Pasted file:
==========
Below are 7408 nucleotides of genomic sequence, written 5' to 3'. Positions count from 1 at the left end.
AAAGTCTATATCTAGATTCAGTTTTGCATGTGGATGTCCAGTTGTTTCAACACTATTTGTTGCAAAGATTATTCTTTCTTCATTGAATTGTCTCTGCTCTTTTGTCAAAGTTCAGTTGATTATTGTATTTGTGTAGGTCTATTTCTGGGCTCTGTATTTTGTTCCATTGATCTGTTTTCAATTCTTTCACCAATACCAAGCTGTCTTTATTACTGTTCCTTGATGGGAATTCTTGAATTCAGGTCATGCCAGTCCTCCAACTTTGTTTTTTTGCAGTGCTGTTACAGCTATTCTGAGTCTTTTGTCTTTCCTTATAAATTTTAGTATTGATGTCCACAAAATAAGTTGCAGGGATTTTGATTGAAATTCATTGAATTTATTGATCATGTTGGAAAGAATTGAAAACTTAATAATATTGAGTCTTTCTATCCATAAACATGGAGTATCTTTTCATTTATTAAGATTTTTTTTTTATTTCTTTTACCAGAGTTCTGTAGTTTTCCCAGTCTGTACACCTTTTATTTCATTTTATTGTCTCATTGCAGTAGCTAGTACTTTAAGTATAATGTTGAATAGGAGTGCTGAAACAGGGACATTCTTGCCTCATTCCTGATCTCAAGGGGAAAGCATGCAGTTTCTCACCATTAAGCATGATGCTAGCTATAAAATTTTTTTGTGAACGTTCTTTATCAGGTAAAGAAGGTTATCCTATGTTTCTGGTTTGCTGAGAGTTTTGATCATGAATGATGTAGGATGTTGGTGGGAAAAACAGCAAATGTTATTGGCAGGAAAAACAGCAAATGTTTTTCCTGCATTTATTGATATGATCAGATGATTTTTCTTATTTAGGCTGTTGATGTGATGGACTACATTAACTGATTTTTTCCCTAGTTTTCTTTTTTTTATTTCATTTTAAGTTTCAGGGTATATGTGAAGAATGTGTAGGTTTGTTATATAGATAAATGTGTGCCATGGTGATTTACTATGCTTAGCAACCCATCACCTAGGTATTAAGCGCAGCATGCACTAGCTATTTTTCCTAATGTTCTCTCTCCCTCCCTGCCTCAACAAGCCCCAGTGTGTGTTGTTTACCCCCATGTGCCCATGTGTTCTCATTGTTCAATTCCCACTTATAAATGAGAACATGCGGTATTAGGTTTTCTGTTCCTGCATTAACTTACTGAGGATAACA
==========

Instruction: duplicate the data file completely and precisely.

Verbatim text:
Below are 7408 nucleotides of genomic sequence, written 5' to 3'. Positions count from 1 at the left end.
AAAGTCTATATCTAGATTCAGTTTTGCATGTGGATGTCCAGTTGTTTCAACACTATTTGTTGCAAAGATTATTCTTTCTTCATTGAATTGTCTCTGCTCTTTTGTCAAAGTTCAGTTGATTATTGTATTTGTGTAGGTCTATTTCTGGGCTCTGTATTTTGTTCCATTGATCTGTTTTCAATTCTTTCACCAATACCAAGCTGTCTTTATTACTGTTCCTTGATGGGAATTCTTGAATTCAGGTCATGCCAGTCCTCCAACTTTGTTTTTTTGCAGTGCTGTTACAGCTATTCTGAGTCTTTTGTCTTTCCTTATAAATTTTAGTATTGATGTCCACAAAATAAGTTGCAGGGATTTTGATTGAAATTCATTGAATTTATTGATCATGTTGGAAAGAATTGAAAACTTAATAATATTGAGTCTTTCTATCCATAAACATGGAGTATCTTTTCATTTATTAAGATTTTTTTTTTATTTCTTTTACCAGAGTTCTGTAGTTTTCCCAGTCTGTACACCTTTTATTTCATTTTATTGTCTCATTGCAGTAGCTAGTACTTTAAGTATAATGTTGAATAGGAGTGCTGAAACAGGGACATTCTTGCCTCATTCCTGATCTCAAGGGGAAAGCATGCAGTTTCTCACCATTAAGCATGATGCTAGCTATAAAATTTTTTTGTGAACGTTCTTTATCAGGTAAAGAAGGTTATCCTATGTTTCTGGTTTGCTGAGAGTTTTGATCATGAATGATGTAGGATGTTGGTGGGAAAAACAGCAAATGTTATTGGCAGGAAAAACAGCAAATGTTTTTCCTGCATTTATTGATATGATCAGATGATTTTTCTTATTTAGGCTGTTGATGTGATGGACTACATTAACTGATTTTTTCCCTAGTTTTCTTTTTTTTATTTCATTTTAAGTTTCAGGGTATATGTGAAGAATGTGTAGGTTTGTTATATAGATAAATGTGTGCCATGGTGATTTACTATGCTTAGCAACCCATCACCTAGGTATTAAGCGCAGCATGCACTAGCTATTTTTCCTAATGTTCTCTCTCCCTCCCTGCCTCAACAAGCCCCAGTGTGTGTTGTTTACCCCCATGTGCCCATGTGTTCTCATTGTTCAATTCCCACTTATAAATGAGAACATGCGGTATTAGGTTTTCTGTTCCTGCATTAACTTACTGAGGATAACA